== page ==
G4RNA Tutorial

G4RNA is a database designed to house data on sequences tested for G-quadruplex (G4) folding. The browsing tool performs queries to G4RNA using the form exemplified below. This tutorial is intented to display different ways of addressing queries.The user is advised to replicate the presented examples to get accustomed to the form.

Search engines

Queries are formulated using one or both search engines to describe characteristics to be shared among sequences that will be shown in the results section. Let's take a look at the output of different searches using the default display fields (Display fields will be described later).

Keyword driven search

1- Search for gene symbol NRAS:

All sequences associated with the gene NRAS will be displayed in the results.

2- Search for multiple genes (NRAS, KRAS and VEGFA) using "Exact" search type:

We found the sequences from the previous search for NRAS as well as those for the genes KRAS and VEGFA. Notice that multiple terms can be supplied using an "Exact" search type, they need to be separated by either a space, a new line or one the following characters , ; : - _

3- Search for chain of characters "RAS" using the "contains" search type:

This time the results will present sequences associated with genes containing "RAS" in their symbol, in this case NRAS and KRAS.

4- Search for sequence "GGCGGCGGCGAAGG":

The sequence search will screen sequences from the database to find the ones matching the subsequence supplied as a search term.

5- Search for a sequence defined with a regular expression (L2 min 3 pyrimidines):

The search terms can be stated using regular expressions, this option is provided to offer more flexibility for users when formulating their queries. Moreover, sequences can be stated using IUPAC's nucleotide ambiguity code (N,Y,R,W...). The sequences matched by the supplied search term below must possess a subsequence presenting a classical G4 of 3 quartets with first and third loop of 1 to 7 nt and a second loop of a minimum of 3 pyrimidines.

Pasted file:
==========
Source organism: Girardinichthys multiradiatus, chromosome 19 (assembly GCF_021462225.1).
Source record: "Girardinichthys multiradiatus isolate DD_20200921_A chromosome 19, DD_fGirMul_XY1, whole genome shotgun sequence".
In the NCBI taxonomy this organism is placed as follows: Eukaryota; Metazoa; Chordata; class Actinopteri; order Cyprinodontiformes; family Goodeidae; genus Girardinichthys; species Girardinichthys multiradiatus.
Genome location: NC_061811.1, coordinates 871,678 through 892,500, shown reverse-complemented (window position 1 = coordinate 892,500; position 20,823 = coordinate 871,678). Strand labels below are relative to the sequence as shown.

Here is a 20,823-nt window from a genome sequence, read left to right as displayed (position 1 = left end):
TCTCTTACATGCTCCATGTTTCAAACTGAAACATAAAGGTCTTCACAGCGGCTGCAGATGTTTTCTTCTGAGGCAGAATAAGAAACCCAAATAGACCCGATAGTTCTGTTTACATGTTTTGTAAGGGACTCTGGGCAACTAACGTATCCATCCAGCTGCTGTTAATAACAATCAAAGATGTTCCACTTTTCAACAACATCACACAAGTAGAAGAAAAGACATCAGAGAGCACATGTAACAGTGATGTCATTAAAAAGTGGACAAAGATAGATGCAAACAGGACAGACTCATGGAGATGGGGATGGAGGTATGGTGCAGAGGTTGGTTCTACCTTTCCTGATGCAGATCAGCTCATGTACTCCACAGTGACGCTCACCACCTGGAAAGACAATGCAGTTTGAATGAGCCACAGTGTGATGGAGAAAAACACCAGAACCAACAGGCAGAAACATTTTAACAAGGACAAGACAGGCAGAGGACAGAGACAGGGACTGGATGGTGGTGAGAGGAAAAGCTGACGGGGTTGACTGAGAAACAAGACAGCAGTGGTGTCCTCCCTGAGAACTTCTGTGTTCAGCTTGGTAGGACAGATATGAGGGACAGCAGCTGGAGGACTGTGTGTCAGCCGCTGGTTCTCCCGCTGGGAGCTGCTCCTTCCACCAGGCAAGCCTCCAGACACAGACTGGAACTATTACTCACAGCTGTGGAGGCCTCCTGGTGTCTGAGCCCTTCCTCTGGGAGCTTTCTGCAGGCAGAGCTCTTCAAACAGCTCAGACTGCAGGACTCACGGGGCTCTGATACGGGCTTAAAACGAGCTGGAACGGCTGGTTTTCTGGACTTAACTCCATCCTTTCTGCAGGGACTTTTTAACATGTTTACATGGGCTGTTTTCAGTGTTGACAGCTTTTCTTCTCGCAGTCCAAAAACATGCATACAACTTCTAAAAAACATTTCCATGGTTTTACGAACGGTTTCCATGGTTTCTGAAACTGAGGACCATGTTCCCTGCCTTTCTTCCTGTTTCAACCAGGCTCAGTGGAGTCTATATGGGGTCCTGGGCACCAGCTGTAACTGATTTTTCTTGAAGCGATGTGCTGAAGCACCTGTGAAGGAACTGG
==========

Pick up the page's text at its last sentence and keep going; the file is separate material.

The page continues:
6- Search for sequences that underwent a probing experiment:

The logic here is the same as previous examples, it searches for a term within the descriptions of the experiment.

7- Search for sequences published in 1994:

It is possible to use the information within the complete reference to formulate queries. Below, the searched sequences contain the "1994" chain of characters within the complete reference.

8- Search for sequences published by Nature Publishing Group:

This search uses the digital object identifier (DOI) which is a unique alphanumeric string assigned to every publication. Since the prefix of the DOI is shared by all publications from the same organization, the DOI can be used to search publications from a particular publishing group such as Nature's (DOI prefix 10.1038).

Position driven search

Search sequences of chromosome 11 between positions 10Mbp to 70Mbp:

The genomic position search engine is more intuitive, the user provides a search window inside a chromosome. It allows to focus your research when used with the keyword driven engine as well.

Display fields

Each display field choice represents a column which will be displayed in the table of results if selected. The default fields are : Gene symbol, location in mRNA, sequence length, Sequence, G4 folding and reference. Some display fields will allow more rows to be displayed than the default fields. In the exemple below, the "Experiment" field will split the row corresponding to LRP5's 50 nt long sequence in three rows since it was tested using three different methods. This is the case of the "Sequence identifier" field which allows the display of non wild-type sequences.


The result table can be sorted using a list of selected display fields.